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FSHD 117 Exam 2 Study Guide...............
lOMoAR cPSD| 3013804
FSHD 117 Exam 2 Study Guide
Lifespan Human Development (University of Arizona)
lOMoAR cPSD| 3013804
FSHD 117 – Study Guide #2
Perception Across the Life Span – Day 10
· Understand the difference between sensation and perception
– Stimulus input through our sensory (nervous) system. – Sensation is felt/smelled/seen etc. but not given a name (observation)
– Our interpretation of what we sense.
· What is habituation and dis-habituation; be able to identify and apply
– The tendency of individuals to attenuate (get used to) a stimulus. – When we habituate we start to ignore a stimulus.
– Car alarms
– Renewed interest in a previously boring stimulus. – No longer exposed and then re-introduced-weird feeling
· Know the two types of testing infant perceptual abilities (preferential looking, evoked potentials etc.); be able to apply.
• Preferential Looking
– The tendency of infants or individuals to prefer the appearance of one object over
– What they look at the longest/most appealing
• Evoked Potentials
– Use of physiological measures to test infant responses to stimuli. – Hook up eeg and devices to head to see dif brain activities in all 5 dif senses – EX: Which smell sparks greatest brain activity
· Know the visual preferences in younger children and pattern perceptions. VISUAL PREFERENCES
• He found that infants preferred to look at patterns rather than at color or brightness. • Prefer human faces real rather than drawn faces
• Fantz also found that 2-day-old infants look longer at patterned stimuli than a
• Infants prefer patterns to dull stimuli:
– Light-dark transitions – Contours demark boundaries – The human face – Attractive faces (symmetrical) to faces that are not symmetrical
· Understand what depth perception, size constancy, cross modal perception, dimensional perception; be able to identify and apply.
• As early as crawling age- develop depth perception
– The ability to recognize that an objects size does not change as a function of
– Indicates infant ability to perceive depth and distance.
CROSS MODEL PERCEPTION
• The ability to relate and integrate information about two or more sensory
modalities, such as vision and hearing.
• Food does not taste as good when you are sick
lOMoAR cPSD| 3013804
· Understand what the “visual cliff” experiment is (video provided in class); understand what it is measuring/testing.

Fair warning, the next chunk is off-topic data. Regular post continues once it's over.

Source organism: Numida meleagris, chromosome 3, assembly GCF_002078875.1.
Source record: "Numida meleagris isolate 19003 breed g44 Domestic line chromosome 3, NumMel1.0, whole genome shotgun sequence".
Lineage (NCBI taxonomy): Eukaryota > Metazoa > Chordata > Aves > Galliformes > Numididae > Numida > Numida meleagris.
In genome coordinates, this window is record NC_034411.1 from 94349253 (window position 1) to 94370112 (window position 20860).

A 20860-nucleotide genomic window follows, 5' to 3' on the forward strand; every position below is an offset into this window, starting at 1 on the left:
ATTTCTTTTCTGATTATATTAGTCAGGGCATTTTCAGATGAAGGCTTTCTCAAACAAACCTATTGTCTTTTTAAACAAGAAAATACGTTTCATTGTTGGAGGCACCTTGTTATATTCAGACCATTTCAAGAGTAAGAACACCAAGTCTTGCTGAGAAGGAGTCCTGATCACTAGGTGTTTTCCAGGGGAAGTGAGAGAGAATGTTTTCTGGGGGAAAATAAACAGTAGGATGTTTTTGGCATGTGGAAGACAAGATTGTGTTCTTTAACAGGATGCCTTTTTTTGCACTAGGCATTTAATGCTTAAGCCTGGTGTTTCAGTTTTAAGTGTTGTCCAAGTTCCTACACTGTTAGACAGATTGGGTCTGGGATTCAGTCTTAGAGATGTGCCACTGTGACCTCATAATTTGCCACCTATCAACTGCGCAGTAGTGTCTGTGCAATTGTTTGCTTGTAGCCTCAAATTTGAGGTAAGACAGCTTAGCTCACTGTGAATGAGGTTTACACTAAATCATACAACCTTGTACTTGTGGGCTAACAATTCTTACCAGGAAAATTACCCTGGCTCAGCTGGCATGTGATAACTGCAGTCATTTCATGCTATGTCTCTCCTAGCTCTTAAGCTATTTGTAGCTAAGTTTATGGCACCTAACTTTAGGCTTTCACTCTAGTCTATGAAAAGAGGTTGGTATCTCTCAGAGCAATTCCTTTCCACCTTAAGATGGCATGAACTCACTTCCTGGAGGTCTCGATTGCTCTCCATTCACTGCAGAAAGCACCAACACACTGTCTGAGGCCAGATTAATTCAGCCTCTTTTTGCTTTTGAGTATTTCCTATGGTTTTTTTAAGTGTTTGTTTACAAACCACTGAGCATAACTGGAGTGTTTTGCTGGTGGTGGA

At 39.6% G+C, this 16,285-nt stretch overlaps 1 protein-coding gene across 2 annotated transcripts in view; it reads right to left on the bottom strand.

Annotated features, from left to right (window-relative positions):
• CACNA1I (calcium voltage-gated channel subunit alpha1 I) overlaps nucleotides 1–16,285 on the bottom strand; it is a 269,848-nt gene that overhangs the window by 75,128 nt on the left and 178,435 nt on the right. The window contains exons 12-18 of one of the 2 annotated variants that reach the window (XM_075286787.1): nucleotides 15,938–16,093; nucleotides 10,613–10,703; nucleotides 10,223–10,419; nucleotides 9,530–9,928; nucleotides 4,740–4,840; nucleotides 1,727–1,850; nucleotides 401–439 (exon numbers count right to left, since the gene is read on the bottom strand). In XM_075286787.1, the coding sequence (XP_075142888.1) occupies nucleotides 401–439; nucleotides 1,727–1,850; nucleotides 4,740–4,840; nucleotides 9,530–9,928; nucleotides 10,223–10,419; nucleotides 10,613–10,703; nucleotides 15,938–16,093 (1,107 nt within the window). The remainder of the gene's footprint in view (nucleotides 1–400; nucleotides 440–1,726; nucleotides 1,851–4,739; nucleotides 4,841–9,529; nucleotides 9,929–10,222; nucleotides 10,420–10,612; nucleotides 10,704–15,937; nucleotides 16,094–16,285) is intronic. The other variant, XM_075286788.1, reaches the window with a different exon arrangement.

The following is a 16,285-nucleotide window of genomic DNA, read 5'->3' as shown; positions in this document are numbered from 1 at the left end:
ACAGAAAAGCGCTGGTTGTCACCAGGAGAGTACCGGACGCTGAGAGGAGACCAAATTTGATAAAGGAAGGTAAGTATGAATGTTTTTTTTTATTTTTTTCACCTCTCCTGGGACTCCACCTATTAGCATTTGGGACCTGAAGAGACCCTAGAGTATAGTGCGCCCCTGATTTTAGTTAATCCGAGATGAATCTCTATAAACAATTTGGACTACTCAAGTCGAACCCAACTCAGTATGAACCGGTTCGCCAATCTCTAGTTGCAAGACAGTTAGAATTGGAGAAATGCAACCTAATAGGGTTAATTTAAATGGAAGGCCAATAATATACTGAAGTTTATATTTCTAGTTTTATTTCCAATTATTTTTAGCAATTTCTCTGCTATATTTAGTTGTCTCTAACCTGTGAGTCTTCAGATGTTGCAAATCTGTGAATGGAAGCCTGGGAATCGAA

• Gibson and Walk conducted the classic “visual cliff” experiment in 1960 to assess how
early infants could perceive depth.
Know the main deficits among older adults in relation to sensation and perception (know
table 6.2 on page 197, 7th edition blue book).
• It seems that it is important to stimulate our sensory receptors early in life. • If not leads to deficit in ability to perceive info • As we age: • Our pupil shrinks, letting less light through. • slows our ability to adapt to low light • Our lens becomes stiffer. • limiting our ability to focus especially on close stimuli (presbyopia) • Macular degeneration increases • blurs vision as we age
Perception and Cognition Across the Life Span – Day 11 · Understand the difference between cognition and meta-cognition are; be able to apply.
• Our cognitive abilities are our ability to think.
– This can mean solving problems or self-reflection.
• Meta-cognition is our ability to think about thinking.
· Know Piaget’s Keys (organization, adaptation, assimilation etc.); be able to identify examples.
• - we systematically organize new info to fit our emerging schemas (scripts or plans for
how we think things work
– Adjusting to the demands of the environment/situation
– Incorporating new info into their existing knowledge – Slide into existing knowledge
– Adapting one’s existing knowledge to new info. – If we have to change schema
· Be able to apply and understand Piaget’s 4 stages (sensorimotor, preoperational, concrete operations, and formal operations.); at what ages do these stages most commonly occur; describe each one, and be able to understand their key terms and tasks of each stage (e.g., object permanence, hypothetical deductive reasoning, lack of conservation, egocentrism, etc.).
• During the Sensorimotor stage: (birth-2)
– Object permanence- children develop midway though this stage/understanding
a object exists even if I cannot see it- need to master this before moving on.
– A not B error- look for something in the last place they saw even if its moved
somewhere else and they know its not there
– Emergence of the use of symbols.
• We use language and other symbols to represent the physical reality
of the world.
• During the Preoperational stage: (2-7)
– Lack of conservation- kids lack ability to conserve number or mass- changing
size doesn’t change amount
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